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“Did you know that starting a blog would turn into this? Did you have any idea that you could do all of this?!” my cousin asked waving his hands around while sitting in my dining room. I paused, knowing what I would say next could be interpreted as rude, looked up and said “Yeah. I did.”
Nobody wants that answer. People want to think that women making money off of social media is something most people just happen into. You start posting some pics and one day something goes viral and voila you’re a social media star! It’s charming. It’s disarming and relatable. And we love that about women, don’t we?
This week Vogue Arabia posted an article about influencers sparking their own downfall, and it’s just another article in a long line or media that is anti-influencer. Time and time again I find myself asking, why do people hate influencers? What is it about people successfully marketing on social media that is making everyone so angry?
It’s no secret that women are dominating the social media world. Media outlets have even called it the “One Profession Where Women Can Earn More Than Men”. And it’s also no surprise that this is where this article is going to dive deep into the intense sexism and misogyny around why the profession is so hated. Because if it were a bunch of men creating money out of only a mirror and a camera the world would look at them and say “wow what ingenuity!” or “look at what these young entrepreneurs did without a college degree!”.
Meanwhile, when young femmes are creating fortunes they are considered vapid or self-obsessed. The vogue article takes a stab at influencers when the author states “as I have observed, vanity and dependency reach a point that an influencer cannot even function at an industry dinner without compulsively monitoring the likes rise on her ‘gram”. Let me be very delicate when I say this because God forbid anyone think I’m being irrational – do you know what we would call a man who was obsessively overlooking their business numbers? Their sales? Do you think we would call them vain or dependent? No, no the fuck we would not. We would call them hard working, dedicated, savvy. At worst we would call them a workaholic.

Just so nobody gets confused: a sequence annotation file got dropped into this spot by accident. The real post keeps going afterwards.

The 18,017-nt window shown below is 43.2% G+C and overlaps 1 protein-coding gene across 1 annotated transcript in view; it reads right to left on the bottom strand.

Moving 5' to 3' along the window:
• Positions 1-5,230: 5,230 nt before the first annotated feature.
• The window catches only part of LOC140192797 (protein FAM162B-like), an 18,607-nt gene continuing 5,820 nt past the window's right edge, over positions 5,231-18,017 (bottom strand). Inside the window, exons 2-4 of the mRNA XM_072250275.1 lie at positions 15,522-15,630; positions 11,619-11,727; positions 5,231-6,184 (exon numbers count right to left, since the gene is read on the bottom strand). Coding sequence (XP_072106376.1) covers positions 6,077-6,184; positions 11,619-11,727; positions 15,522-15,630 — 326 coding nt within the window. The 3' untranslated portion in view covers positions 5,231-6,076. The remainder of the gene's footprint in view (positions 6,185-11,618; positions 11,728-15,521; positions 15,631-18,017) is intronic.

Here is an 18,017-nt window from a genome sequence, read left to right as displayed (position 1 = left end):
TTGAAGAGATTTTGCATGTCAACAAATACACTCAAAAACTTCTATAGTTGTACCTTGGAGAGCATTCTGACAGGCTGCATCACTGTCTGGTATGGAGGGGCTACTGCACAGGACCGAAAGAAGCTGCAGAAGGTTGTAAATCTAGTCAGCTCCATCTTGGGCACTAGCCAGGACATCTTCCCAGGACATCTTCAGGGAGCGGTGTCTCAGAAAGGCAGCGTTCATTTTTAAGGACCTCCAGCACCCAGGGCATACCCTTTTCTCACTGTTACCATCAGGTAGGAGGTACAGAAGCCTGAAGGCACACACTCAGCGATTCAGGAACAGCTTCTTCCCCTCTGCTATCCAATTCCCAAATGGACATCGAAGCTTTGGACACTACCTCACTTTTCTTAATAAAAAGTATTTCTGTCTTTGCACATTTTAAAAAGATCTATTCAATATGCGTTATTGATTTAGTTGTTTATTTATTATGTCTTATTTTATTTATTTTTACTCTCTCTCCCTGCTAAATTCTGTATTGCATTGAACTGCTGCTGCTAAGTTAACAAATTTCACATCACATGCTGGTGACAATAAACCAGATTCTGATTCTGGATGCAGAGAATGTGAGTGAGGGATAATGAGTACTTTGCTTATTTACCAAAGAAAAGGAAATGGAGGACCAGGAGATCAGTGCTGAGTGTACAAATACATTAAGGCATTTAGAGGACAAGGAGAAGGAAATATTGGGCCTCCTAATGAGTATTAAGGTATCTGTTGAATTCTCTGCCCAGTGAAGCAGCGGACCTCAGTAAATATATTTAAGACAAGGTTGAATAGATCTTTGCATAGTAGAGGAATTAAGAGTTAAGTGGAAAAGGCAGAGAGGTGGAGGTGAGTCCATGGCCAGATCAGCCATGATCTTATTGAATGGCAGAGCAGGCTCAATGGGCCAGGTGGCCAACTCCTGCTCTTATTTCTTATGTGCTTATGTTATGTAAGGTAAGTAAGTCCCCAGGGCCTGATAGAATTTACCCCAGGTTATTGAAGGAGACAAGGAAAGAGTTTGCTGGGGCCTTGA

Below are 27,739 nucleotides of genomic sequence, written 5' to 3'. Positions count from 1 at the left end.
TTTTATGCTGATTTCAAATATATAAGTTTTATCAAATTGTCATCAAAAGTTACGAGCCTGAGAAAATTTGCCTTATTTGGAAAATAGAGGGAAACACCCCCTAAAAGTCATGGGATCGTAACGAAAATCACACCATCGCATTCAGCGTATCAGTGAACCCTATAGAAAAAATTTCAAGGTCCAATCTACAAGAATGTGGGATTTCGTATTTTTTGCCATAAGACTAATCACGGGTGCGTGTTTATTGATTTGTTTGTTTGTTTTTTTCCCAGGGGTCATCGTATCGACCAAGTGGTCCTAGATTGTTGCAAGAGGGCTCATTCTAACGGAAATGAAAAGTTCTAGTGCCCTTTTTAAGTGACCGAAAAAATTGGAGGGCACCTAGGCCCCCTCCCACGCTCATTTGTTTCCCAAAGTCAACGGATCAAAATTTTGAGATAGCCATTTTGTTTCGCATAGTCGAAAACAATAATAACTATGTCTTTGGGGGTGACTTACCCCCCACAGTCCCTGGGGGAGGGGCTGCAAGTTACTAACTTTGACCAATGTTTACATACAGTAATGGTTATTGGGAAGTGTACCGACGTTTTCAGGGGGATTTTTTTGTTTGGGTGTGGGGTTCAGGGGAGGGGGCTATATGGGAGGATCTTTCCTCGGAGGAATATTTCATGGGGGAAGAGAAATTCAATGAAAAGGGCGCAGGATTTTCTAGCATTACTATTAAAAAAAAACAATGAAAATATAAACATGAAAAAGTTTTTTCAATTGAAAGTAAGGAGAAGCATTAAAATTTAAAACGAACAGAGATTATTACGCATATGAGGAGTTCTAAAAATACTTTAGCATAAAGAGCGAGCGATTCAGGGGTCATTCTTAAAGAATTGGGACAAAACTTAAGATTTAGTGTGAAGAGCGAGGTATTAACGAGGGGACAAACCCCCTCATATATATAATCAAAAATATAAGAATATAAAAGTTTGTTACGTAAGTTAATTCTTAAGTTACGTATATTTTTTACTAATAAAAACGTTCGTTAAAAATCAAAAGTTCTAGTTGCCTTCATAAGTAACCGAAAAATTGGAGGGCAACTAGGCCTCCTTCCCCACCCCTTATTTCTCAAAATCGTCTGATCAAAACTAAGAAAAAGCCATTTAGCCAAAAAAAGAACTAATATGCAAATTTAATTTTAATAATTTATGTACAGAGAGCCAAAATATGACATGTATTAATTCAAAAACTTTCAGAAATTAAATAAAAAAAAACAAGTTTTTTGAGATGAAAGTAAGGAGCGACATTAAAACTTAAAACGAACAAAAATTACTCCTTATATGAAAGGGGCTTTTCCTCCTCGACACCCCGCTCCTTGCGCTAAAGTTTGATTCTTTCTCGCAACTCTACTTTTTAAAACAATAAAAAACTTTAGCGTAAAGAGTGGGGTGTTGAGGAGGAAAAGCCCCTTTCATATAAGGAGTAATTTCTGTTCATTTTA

Until now we’ve been taught that we have to tap into our masculine side to succeed. Women have found a way to do well in an industry where connection and authenticity is valued. We’ve created an outlet where we don’t have to play by men’s rules to become successful, make money, and live our dreams. It takes skill to connect with an audience and build loyalty. It takes focus and drive to maintain the creativity required to keep people engaged.
Over the last several years women across genres, across platforms, have been able to mobilize their audiences into communities. Communities that get shit done. Communities that lead trends, create change in the marketplace, and connect other community members with valuable resources. We don’t have to play by the traditional rules anymore. We can create the work life that we envision, a work life that is wildly profitable and rewarding.
Are there issues within the influencer communities? Of course there are. All industries come with unique sets of challenges and this industry is brand new! Do we have some massive talks about capitalism that need to be addressed? YEAH! We’re learning, we’re growing, and we’re figuring out how to become more effective. But make no mistake, we are not going anywhere. And we will not be the downfall of our own industry. We are strong. We are skilled. We are adaptable.
So to the next anti-influencer journalist who’s just dying to let their internalized misogyny out, consider this – maybe you just don’t like women?
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